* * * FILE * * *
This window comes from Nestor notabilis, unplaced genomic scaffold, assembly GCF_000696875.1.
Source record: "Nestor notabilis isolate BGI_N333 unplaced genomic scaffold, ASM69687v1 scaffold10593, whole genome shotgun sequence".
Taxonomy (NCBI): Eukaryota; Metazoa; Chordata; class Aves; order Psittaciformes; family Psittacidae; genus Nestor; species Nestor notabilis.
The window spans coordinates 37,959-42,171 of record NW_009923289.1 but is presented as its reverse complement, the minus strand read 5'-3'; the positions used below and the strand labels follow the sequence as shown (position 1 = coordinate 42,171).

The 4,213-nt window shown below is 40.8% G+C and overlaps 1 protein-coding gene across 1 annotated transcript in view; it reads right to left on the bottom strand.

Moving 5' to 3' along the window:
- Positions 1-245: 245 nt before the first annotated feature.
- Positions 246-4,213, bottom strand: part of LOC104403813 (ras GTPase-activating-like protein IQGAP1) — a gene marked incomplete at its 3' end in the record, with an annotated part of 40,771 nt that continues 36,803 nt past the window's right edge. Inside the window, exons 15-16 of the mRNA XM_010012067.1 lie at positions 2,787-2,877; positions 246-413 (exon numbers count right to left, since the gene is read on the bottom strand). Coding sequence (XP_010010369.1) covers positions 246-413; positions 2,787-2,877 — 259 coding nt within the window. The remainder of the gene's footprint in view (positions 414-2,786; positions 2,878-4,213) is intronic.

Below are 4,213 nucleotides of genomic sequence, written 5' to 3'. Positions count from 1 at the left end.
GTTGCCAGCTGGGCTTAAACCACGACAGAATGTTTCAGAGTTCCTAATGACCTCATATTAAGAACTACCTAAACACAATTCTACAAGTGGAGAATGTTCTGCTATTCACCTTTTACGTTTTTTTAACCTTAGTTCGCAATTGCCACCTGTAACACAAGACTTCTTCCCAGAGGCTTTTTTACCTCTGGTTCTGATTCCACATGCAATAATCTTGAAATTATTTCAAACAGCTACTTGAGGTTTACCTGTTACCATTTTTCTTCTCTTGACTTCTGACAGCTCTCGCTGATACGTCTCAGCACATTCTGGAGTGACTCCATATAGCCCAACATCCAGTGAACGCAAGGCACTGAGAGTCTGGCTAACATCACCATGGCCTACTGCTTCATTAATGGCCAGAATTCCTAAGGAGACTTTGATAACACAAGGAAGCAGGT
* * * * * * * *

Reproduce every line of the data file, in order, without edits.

This window comes from Nestor notabilis, unplaced genomic scaffold, assembly GCF_000696875.1.
Source record: "Nestor notabilis isolate BGI_N333 unplaced genomic scaffold, ASM69687v1 scaffold10593, whole genome shotgun sequence".
Taxonomy (NCBI): Eukaryota; Metazoa; Chordata; class Aves; order Psittaciformes; family Psittacidae; genus Nestor; species Nestor notabilis.
The window spans coordinates 37,959-42,171 of record NW_009923289.1 but is presented as its reverse complement, the minus strand read 5'-3'; the positions used below and the strand labels follow the sequence as shown (position 1 = coordinate 42,171).

The 4,213-nt window shown below is 40.8% G+C and overlaps 1 protein-coding gene across 1 annotated transcript in view; it reads right to left on the bottom strand.

Moving 5' to 3' along the window:
- Positions 1-245: 245 nt before the first annotated feature.
- Positions 246-4,213, bottom strand: part of LOC104403813 (ras GTPase-activating-like protein IQGAP1) — a gene marked incomplete at its 3' end in the record, with an annotated part of 40,771 nt that continues 36,803 nt past the window's right edge. Inside the window, exons 15-16 of the mRNA XM_010012067.1 lie at positions 2,787-2,877; positions 246-413 (exon numbers count right to left, since the gene is read on the bottom strand). Coding sequence (XP_010010369.1) covers positions 246-413; positions 2,787-2,877 — 259 coding nt within the window. The remainder of the gene's footprint in view (positions 414-2,786; positions 2,878-4,213) is intronic.

Below are 4,213 nucleotides of genomic sequence, written 5' to 3'. Positions count from 1 at the left end.
GTTGCCAGCTGGGCTTAAACCACGACAGAATGTTTCAGAGTTCCTAATGACCTCATATTAAGAACTACCTAAACACAATTCTACAAGTGGAGAATGTTCTGCTATTCACCTTTTACGTTTTTTTAACCTTAGTTCGCAATTGCCACCTGTAACACAAGACTTCTTCCCAGAGGCTTTTTTACCTCTGGTTCTGATTCCACATGCAATAATCTTGAAATTATTTCAAACAGCTACTTGAGGTTTACCTGTTACCATTTTTCTTCTCTTGACTTCTGACAGCTCTCGCTGATACGTCTCAGCACATTCTGGAGTGACTCCATATAGCCCAACATCCAGTGAACGCAAGGCACTGAGAGTCTGGCTAACATCACCATGGCCTACTGCTTCATTAATGGCCAGAATTCCTAAGGAGACTTTGATAACACAAGGAAGCAGGT